Joseph Roth: Croquis de Voyage

November 6, 2016

downloadJoseph Roth wrote two of my favourite novels, The Emperor’s Tomb and The Radetzky March, to which I shall be returning shortly, prompted by my reading of this collection of travel pieces. I find the nineteen-twenties fascinating, as a world trying to recover from the trauma of the Great War, and unaware of the morass it is slowly sinking into.

As a traveller and journalist – nearly all of the pieces in this collection were written for various German newspapers and magazines – he is very observant, missing nothing, and also unintrusive: I have the feeling of being with a very intelligent observer and recorder who does not seek to over-interpret.

There is a wide range of pieces in the book; perhaps the most powerful for me was his visit to the Somme region in 1926, so only eight years after the end of the war, and his descriptions of how towns are still struggling to recover their previous ‘normality’ are quite shocking, in a low-key way. I also liked his descriptions of Deauville, and Provence, both places I’m familiar with.

There are a good number of pieces from travels around the Soviet Union in the same years, so before Stalin’s purges and terror: these are fascinating because he shows us the hope and optimism of those early years before the aims and direction of the Revolution were permanently perverted. And yet, with hindsight, it’s also evident how much he doesn’t see, or know to look for…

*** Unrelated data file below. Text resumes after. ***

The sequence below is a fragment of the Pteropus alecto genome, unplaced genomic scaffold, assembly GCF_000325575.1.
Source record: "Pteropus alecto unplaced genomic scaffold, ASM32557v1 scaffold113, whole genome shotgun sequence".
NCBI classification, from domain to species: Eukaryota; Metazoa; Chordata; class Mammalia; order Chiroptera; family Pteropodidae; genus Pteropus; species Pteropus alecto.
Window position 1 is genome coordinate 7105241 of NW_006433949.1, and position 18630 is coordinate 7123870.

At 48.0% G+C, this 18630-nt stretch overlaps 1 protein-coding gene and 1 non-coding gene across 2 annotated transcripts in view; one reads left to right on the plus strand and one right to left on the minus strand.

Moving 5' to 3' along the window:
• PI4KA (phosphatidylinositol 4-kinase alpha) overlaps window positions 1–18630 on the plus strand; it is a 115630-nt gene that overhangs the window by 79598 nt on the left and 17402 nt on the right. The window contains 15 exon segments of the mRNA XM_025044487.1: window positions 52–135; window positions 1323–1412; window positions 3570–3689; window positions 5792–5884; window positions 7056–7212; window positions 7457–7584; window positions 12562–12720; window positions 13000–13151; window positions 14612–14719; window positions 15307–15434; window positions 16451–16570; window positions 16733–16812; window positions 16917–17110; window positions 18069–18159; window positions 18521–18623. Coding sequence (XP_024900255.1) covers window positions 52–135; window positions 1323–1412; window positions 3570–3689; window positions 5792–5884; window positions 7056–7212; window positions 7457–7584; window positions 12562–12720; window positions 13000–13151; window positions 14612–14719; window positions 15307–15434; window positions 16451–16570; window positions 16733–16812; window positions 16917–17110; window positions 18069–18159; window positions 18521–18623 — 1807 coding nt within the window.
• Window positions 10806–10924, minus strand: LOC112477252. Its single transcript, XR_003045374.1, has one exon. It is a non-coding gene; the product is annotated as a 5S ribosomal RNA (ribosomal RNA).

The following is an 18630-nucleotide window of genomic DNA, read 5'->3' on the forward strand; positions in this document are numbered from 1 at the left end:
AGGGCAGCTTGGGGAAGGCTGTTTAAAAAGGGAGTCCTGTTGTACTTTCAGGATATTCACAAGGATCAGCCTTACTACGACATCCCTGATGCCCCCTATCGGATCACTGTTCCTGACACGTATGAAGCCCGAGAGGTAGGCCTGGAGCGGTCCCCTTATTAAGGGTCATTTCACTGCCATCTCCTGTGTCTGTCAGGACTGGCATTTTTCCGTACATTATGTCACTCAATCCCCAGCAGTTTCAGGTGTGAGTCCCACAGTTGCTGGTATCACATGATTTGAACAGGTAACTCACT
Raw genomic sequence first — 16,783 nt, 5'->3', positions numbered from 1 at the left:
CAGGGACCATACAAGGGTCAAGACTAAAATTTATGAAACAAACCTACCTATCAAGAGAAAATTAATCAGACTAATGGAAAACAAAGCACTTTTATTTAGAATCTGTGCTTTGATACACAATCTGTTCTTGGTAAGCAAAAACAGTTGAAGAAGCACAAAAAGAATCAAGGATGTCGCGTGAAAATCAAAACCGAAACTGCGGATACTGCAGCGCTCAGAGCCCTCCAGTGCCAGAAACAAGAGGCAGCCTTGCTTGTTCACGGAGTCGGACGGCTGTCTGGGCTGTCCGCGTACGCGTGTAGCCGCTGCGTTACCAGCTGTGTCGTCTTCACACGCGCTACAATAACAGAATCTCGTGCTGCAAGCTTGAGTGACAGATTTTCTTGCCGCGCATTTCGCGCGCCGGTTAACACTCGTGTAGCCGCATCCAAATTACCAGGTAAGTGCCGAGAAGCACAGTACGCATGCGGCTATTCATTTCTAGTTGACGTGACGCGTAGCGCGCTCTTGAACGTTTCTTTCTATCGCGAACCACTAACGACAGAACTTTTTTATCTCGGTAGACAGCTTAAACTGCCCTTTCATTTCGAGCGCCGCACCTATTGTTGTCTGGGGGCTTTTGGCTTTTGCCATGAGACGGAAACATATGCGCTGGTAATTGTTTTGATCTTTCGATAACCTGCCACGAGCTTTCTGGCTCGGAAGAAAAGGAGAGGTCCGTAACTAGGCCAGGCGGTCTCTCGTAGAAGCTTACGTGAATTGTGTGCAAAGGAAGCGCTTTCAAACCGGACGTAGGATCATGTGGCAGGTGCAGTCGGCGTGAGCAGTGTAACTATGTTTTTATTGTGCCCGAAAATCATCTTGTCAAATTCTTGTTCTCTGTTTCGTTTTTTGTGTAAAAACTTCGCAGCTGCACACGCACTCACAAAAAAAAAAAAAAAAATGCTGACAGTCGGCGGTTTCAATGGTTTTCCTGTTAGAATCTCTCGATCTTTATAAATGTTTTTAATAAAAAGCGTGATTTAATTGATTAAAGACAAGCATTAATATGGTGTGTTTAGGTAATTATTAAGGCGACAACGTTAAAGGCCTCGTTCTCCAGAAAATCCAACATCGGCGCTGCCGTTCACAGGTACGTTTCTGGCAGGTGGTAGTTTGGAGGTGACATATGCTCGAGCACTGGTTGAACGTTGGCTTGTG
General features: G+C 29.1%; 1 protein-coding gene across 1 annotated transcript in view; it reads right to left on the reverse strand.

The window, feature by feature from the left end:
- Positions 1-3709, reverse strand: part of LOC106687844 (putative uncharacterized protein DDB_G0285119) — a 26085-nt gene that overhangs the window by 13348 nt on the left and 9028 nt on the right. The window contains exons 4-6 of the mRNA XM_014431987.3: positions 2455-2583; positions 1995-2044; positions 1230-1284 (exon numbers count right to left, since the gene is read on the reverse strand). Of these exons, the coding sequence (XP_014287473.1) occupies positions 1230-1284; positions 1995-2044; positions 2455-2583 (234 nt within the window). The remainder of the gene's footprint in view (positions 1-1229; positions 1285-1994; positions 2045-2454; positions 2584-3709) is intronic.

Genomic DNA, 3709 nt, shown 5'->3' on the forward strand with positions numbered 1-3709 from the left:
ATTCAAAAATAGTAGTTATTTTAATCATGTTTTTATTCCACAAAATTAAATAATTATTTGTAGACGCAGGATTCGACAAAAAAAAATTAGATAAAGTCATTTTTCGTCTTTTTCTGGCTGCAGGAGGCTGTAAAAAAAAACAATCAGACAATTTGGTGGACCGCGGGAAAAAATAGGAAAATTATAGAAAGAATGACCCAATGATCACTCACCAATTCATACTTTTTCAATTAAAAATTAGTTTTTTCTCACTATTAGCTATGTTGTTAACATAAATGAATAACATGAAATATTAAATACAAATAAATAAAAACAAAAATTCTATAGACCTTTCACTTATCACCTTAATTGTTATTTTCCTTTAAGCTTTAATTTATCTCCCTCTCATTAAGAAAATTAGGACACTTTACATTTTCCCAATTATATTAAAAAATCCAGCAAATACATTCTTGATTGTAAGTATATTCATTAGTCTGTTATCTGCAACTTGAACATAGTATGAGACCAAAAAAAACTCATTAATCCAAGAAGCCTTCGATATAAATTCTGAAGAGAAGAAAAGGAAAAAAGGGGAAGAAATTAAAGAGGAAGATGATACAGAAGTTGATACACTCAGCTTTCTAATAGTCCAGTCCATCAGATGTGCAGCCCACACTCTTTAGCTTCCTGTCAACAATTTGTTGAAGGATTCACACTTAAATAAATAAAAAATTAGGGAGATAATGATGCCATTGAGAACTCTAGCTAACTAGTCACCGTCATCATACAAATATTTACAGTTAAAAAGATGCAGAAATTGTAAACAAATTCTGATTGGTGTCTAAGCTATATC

His picture of Poland in the years of the Second Republic, a nation reborn after more than a century of extinction, is also very enlightening: it’s a naive country in which Roth can quite clearly see the problems inherent in a state with so many national minorities, and which Hitler and Stalin would both take advantage of…

Italy is already Mussolini’s fascist state in embryo and quite scary when he visits; there is no hint of the horrors to come in Germany, however.

I’ve written before about how accounts written at a particular time are capable of being illuminating in ways totally different from history books, and this is a very good example; I fear, however, that it’s too much to hope that this collection will appear in an English translation.

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